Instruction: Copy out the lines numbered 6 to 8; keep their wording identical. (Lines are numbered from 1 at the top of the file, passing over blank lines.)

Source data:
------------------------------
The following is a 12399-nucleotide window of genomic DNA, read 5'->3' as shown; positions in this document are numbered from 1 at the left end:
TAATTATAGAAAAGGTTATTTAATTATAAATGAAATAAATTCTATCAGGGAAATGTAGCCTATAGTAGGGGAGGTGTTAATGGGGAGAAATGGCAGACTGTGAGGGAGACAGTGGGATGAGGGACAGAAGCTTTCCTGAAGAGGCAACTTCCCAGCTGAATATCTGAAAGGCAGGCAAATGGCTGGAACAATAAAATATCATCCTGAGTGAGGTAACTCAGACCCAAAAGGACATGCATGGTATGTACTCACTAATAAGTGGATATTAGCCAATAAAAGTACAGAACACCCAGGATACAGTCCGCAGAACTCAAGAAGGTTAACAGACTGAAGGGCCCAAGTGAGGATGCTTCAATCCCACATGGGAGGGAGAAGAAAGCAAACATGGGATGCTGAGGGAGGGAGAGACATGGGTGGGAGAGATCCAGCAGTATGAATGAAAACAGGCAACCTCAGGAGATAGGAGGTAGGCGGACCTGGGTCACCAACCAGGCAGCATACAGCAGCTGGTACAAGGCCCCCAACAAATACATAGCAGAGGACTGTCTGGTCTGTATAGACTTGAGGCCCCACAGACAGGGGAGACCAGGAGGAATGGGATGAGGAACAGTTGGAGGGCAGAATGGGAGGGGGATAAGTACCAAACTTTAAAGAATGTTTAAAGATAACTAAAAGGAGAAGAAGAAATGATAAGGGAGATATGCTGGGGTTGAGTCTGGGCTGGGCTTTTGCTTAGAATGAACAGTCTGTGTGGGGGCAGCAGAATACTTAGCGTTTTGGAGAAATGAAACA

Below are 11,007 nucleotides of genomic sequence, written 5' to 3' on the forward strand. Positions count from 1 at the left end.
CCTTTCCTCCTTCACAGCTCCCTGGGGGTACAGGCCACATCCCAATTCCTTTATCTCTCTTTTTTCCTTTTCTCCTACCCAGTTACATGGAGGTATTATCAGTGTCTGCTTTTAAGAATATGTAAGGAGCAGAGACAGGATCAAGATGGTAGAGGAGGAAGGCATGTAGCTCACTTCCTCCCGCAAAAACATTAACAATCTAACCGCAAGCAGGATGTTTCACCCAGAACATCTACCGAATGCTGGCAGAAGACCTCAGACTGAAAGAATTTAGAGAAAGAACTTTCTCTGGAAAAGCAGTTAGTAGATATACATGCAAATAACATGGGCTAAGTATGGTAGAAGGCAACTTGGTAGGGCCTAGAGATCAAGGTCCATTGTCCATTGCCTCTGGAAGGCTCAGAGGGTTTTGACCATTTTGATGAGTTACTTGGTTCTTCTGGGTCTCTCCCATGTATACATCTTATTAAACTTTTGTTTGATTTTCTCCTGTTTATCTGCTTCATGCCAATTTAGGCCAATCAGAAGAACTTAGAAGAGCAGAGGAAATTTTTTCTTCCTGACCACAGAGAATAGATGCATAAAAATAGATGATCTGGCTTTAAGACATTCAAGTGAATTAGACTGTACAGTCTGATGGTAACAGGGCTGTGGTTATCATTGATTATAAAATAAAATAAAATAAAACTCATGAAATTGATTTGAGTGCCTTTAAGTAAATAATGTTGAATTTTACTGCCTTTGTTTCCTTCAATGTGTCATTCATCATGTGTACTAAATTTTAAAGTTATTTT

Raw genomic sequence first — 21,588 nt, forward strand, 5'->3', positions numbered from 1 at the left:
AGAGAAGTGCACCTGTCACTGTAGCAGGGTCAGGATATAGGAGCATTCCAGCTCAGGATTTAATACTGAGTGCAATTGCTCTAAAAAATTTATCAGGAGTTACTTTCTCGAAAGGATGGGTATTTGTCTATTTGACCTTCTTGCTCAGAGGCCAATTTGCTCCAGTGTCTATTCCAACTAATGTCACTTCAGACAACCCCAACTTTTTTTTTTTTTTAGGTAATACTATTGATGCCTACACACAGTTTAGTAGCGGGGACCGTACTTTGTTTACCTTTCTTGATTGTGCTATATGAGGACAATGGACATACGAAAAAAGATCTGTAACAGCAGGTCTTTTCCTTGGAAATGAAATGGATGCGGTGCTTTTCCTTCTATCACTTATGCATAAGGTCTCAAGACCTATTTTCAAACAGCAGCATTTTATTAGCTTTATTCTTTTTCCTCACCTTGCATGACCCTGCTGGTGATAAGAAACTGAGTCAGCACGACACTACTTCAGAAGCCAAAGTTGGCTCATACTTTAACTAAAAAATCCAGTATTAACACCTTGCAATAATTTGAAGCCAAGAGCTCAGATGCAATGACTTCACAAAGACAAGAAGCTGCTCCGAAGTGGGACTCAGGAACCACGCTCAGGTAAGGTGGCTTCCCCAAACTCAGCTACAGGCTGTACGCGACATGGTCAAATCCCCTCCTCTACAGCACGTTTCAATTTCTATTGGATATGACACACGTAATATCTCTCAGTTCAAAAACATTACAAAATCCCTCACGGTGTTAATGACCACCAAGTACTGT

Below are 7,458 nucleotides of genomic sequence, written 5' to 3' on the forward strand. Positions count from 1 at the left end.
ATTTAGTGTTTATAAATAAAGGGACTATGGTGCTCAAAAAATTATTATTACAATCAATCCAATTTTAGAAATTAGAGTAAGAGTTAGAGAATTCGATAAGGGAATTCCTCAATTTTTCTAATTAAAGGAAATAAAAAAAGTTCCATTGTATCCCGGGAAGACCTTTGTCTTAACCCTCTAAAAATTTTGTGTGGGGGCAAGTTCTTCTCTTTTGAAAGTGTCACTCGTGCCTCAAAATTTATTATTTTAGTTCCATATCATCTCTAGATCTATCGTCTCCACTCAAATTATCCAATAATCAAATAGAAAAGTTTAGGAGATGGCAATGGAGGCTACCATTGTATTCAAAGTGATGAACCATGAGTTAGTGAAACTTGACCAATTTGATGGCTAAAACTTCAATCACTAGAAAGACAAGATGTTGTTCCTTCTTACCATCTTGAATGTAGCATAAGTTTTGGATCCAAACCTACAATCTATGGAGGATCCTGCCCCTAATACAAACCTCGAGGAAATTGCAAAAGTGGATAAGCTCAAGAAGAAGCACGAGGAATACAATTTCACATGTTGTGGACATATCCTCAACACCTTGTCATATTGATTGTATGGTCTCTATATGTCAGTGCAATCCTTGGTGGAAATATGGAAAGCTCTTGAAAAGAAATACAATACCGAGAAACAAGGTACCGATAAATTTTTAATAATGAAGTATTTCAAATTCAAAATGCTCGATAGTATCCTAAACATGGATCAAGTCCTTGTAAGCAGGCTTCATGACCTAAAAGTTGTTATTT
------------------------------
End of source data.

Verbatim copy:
AGAGAAGTGCACCTGTCACTGTAGCAGGGTCAGGATATAGGAGCATTCCAGCTCAGGATTTAATACTGAGTGCAATTGCTCTAAAAAATTTATCAGGAGTTACTTTCTCGAAAGGATGGGTATTTGTCTATTTGACCTTCTTGCTCAGAGGCCAATTTGCTCCAGTGTCTATTCCAACTAATGTCACTTCAGACAACCCCAACTTTTTTTTTTTTTTAGGTAATACTATTGATGCCTACACACAGTTTAGTAGCGGGGACCGTACTTTGTTTACCTTTCTTGATTGTGCTATATGAGGACAATGGACATACGAAAAAAGATCTGTAACAGCAGGTCTTTTCCTTGGAAATGAAATGGATGCGGTGCTTTTCCTTCTATCACTTATGCATAAGGTCTCAAGACCTATTTTCAAACAGCAGCATTTTATTAGCTTTATTCTTTTTCCTCACCTTGCATGACCCTGCTGGTGATAAGAAACTGAGTCAGCACGACACTACTTCAGAAGCCAAAGTTGGCTCATACTTTAACTAAAAAATCCAGTATTAACACCTTGCAATAATTTGAAGCCAAGAGCTCAGATGCAATGACTTCACAAAGACAAGAAGCTGCTCCGAAGTGGGACTCAGGAACCACGCTCAGGTAAGGTGGCTTCCCCAAACTCAGCTACAGGCTGTACGCGACATGGTCAAATCCCCTCCTCTACAGCACGTTTCAATTTCTATTGGATATGACACACGTAATATCTCTCAGTTCAAAAACATTACAAAATCCCTCACGGTGTTAATGACCACCAAGTACTGT

Below are 7,458 nucleotides of genomic sequence, written 5' to 3' on the forward strand. Positions count from 1 at the left end.
ATTTAGTGTTTATAAATAAAGGGACTATGGTGCTCAAAAAATTATTATTACAATCAATCCAATTTTAGAAATTAGAGTAAGAGTTAGAGAATTCGATAAGGGAATTCCTCAATTTTTCTAATTAAAGGAAATAAAAAAAGTTCCATTGTATCCCGGGAAGACCTTTGTCTTAACCCTCTAAAAATTTTGTGTGGGGGCAAGTTCTTCTCTTTTGAAAGTGTCACTCGTGCCTCAAAATTTATTATTTTAGTTCCATATCATCTCTAGATCTATCGTCTCCACTCAAATTATCCAATAATCAAATAGAAAAGTTTAGGAGATGGCAATGGAGGCTACCATTGTATTCAAAGTGATGAACCATGAGTTAGTGAAACTTGACCAATTTGATGGCTAAAACTTCAATCACTAGAAAGACAAGATGTTGTTCCTTCTTACCATCTTGAATGTAGCATAAGTTTTGGATCCAAACCTACAATCTATGGAGGATCCTGCCCCTAATACAAACCTCGAGGAAATTGCAAAAGTGGATAAGCTCAAGAAGAAGCACGAGGAATACAATTTCACATGTTGTGGACATATCCTCAACACCTTGTCATATTGATTGTATGGTCTCTATATGTCAGTGCAATCCTTGGTGGAAATATGGAAAGCTCTTGAAAAGAAATACAATACCGAGAAACAAGGTACCGATAAATTTTTAATAATGAAGTATTTCAAATTCAAAATGCTCGATAGTATCCTAAACATGGATCAAGTCCTTGTAAGCAGGCTTCATGACCTAAAAGTTGTTATTT